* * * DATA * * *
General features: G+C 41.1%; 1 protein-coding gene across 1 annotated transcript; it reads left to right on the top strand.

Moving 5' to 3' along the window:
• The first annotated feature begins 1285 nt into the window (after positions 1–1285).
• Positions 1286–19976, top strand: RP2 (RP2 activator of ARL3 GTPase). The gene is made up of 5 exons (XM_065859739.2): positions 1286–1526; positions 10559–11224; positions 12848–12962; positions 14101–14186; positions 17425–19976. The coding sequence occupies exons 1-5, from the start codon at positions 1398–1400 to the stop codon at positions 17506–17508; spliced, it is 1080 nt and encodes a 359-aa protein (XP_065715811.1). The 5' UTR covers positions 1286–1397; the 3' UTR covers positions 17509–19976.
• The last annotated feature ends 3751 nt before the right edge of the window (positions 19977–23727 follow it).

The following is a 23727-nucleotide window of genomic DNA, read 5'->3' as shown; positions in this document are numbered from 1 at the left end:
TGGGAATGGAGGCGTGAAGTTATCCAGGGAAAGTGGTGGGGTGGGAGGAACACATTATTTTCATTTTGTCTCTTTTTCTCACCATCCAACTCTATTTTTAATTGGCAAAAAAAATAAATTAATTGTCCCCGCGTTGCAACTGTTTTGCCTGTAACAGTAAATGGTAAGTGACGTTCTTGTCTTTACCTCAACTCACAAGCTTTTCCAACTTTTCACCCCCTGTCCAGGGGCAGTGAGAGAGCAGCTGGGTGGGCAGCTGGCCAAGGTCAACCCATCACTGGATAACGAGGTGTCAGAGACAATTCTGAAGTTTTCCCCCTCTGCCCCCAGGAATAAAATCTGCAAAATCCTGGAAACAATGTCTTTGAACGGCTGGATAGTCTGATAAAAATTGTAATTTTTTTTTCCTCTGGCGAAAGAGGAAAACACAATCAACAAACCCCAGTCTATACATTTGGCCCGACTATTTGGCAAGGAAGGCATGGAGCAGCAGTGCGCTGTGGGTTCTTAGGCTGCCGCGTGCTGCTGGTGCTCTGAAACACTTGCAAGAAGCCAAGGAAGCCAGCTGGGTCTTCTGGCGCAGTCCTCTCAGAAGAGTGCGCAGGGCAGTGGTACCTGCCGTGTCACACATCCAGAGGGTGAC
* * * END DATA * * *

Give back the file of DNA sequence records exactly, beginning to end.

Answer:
General features: G+C 41.1%; 1 protein-coding gene across 1 annotated transcript; it reads left to right on the top strand.

Moving 5' to 3' along the window:
• The first annotated feature begins 1285 nt into the window (after positions 1–1285).
• Positions 1286–19976, top strand: RP2 (RP2 activator of ARL3 GTPase). The gene is made up of 5 exons (XM_065859739.2): positions 1286–1526; positions 10559–11224; positions 12848–12962; positions 14101–14186; positions 17425–19976. The coding sequence occupies exons 1-5, from the start codon at positions 1398–1400 to the stop codon at positions 17506–17508; spliced, it is 1080 nt and encodes a 359-aa protein (XP_065715811.1). The 5' UTR covers positions 1286–1397; the 3' UTR covers positions 17509–19976.
• The last annotated feature ends 3751 nt before the right edge of the window (positions 19977–23727 follow it).

The following is a 23727-nucleotide window of genomic DNA, read 5'->3' as shown; positions in this document are numbered from 1 at the left end:
TGGGAATGGAGGCGTGAAGTTATCCAGGGAAAGTGGTGGGGTGGGAGGAACACATTATTTTCATTTTGTCTCTTTTTCTCACCATCCAACTCTATTTTTAATTGGCAAAAAAAATAAATTAATTGTCCCCGCGTTGCAACTGTTTTGCCTGTAACAGTAAATGGTAAGTGACGTTCTTGTCTTTACCTCAACTCACAAGCTTTTCCAACTTTTCACCCCCTGTCCAGGGGCAGTGAGAGAGCAGCTGGGTGGGCAGCTGGCCAAGGTCAACCCATCACTGGATAACGAGGTGTCAGAGACAATTCTGAAGTTTTCCCCCTCTGCCCCCAGGAATAAAATCTGCAAAATCCTGGAAACAATGTCTTTGAACGGCTGGATAGTCTGATAAAAATTGTAATTTTTTTTTCCTCTGGCGAAAGAGGAAAACACAATCAACAAACCCCAGTCTATACATTTGGCCCGACTATTTGGCAAGGAAGGCATGGAGCAGCAGTGCGCTGTGGGTTCTTAGGCTGCCGCGTGCTGCTGGTGCTCTGAAACACTTGCAAGAAGCCAAGGAAGCCAGCTGGGTCTTCTGGCGCAGTCCTCTCAGAAGAGTGCGCAGGGCAGTGGTACCTGCCGTGTCACACATCCAGAGGGTGAC